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Thousands of dead fish have washed up on a Thai beach. Experts say climate change may be to blame

Climate change may have stimulated a plankton bloom that caused thousands of dead fish to wash up along a roughly 4 kilometer (2.5 mile) stretch of beach in Thailand’s southern Chumphon province on Thursday, an expert said.

Thon Thamrongnawasawat, deputy dean of the Faculty of Fisheries at Kasetsart University, attributed the fish deaths to the bloom – a natural occurrence that lowers oxygen levels in the water and causes fish to suffocate.

“Various natural phenomena, such as coral bleaching or plankton bloom, have naturally occurred for thousands to tens of thousands of years. However, when global warming occurs, it intensifies and increases the frequency of existing phenomena,” he said.

According to local authorities, plankton blooms happen once or twice a year and typically last two to three days.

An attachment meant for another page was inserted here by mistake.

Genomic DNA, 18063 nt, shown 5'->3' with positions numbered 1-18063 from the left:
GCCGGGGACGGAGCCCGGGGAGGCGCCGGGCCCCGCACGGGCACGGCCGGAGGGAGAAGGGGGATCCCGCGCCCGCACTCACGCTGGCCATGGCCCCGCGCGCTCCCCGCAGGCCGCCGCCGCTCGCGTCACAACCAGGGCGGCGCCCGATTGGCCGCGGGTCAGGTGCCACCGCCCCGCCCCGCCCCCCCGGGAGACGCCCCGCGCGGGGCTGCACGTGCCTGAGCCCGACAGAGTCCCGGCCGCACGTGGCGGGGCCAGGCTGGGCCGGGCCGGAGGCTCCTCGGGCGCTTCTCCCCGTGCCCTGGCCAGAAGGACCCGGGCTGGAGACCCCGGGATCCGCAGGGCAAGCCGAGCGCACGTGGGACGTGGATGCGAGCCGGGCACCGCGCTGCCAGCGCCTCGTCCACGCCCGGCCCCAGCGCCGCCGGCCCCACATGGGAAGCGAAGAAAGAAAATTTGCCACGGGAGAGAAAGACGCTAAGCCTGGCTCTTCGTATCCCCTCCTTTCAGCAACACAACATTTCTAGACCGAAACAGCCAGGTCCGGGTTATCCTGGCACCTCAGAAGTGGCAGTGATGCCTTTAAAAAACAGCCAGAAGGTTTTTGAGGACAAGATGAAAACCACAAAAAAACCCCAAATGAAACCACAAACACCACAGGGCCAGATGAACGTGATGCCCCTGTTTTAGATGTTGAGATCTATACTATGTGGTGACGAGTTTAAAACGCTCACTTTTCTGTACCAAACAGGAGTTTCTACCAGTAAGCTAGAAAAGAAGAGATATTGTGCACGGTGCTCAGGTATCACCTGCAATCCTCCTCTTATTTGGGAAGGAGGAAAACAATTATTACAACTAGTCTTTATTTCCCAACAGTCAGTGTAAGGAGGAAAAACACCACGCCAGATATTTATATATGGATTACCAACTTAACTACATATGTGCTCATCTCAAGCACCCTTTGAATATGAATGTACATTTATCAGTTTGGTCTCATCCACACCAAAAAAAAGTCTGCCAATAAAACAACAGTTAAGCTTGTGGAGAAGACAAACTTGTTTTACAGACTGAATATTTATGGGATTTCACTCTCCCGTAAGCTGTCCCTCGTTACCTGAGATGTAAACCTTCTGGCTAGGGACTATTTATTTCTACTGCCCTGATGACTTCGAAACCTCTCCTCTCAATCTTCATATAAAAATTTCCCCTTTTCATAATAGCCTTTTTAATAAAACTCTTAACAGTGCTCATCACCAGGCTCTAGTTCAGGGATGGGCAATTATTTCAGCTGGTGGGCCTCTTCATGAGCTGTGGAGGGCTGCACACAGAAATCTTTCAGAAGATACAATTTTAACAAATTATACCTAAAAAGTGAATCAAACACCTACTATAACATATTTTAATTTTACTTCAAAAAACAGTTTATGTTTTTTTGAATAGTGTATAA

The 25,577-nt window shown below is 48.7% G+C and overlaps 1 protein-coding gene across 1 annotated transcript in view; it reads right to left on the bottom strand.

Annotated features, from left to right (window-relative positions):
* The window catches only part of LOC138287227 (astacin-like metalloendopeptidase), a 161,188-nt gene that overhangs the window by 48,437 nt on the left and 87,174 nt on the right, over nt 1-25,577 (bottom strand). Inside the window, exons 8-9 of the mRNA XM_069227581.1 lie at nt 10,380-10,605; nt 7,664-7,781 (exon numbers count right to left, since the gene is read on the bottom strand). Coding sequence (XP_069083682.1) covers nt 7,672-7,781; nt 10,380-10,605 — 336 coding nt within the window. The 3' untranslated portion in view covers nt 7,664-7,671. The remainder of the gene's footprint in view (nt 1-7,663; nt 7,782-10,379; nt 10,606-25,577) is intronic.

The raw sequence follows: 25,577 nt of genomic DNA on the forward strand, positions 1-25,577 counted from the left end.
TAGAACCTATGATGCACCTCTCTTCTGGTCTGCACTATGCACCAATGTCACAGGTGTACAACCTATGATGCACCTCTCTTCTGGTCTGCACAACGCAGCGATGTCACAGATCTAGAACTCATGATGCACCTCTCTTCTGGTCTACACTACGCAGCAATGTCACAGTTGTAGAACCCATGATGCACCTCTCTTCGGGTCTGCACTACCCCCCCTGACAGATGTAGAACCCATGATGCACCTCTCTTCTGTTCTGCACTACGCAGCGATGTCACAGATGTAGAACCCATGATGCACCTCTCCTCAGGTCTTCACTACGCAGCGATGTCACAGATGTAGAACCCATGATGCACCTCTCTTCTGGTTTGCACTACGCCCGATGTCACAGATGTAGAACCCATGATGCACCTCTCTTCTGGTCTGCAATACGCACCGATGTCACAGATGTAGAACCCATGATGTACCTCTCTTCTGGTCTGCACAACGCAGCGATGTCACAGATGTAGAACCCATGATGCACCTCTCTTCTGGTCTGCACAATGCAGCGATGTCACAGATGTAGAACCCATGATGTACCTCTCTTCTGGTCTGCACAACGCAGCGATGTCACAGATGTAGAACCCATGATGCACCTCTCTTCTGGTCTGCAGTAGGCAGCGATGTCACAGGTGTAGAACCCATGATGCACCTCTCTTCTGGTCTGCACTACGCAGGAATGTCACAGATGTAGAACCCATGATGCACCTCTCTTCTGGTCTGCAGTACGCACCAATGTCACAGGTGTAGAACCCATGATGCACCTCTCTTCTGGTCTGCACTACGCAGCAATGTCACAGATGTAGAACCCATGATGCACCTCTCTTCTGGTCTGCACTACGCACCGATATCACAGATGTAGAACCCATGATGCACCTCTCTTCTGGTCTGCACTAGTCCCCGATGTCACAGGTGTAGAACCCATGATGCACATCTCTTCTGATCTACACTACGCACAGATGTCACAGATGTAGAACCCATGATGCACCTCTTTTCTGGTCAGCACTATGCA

Officials have collected seawater for further assessment and analysis.

Worldwide, marine heatwaves have become a growing concern this year.

Global sea surface temperatures for April and May were the highest on record for those months, according to the British Met Office, which said the cause is both the arrival of the natural climate phenomenon El Niño, which has a warming impact globally, as well as human-caused climate change, which means higher temperatures for oceans and land.

This month, thousands of dead fish washed up on beaches in Texas, and experts are warning of algal blooms along the British coast as a result of rising sea temperatures.

In Southern California, hundreds of dolphins and sea lions have been washing up on beaches dead or sick, amid a toxic algal bloom. While California’s algal blooms were caused more by strong coastal upwelling than high temperatures, scientists say climate change likely to increase toxic algal blooms, as some thrive in warm water.

“Whether it’s Australia and places like the Great Barrier Reef or even places around England which are experiencing quite bad marine heatwaves at the moment, it’s really going to be detrimental to those local ecosystems,” said Sarah Perkins-Kirkpatrick, a climate scientist with the University of New South Wales in Australia.

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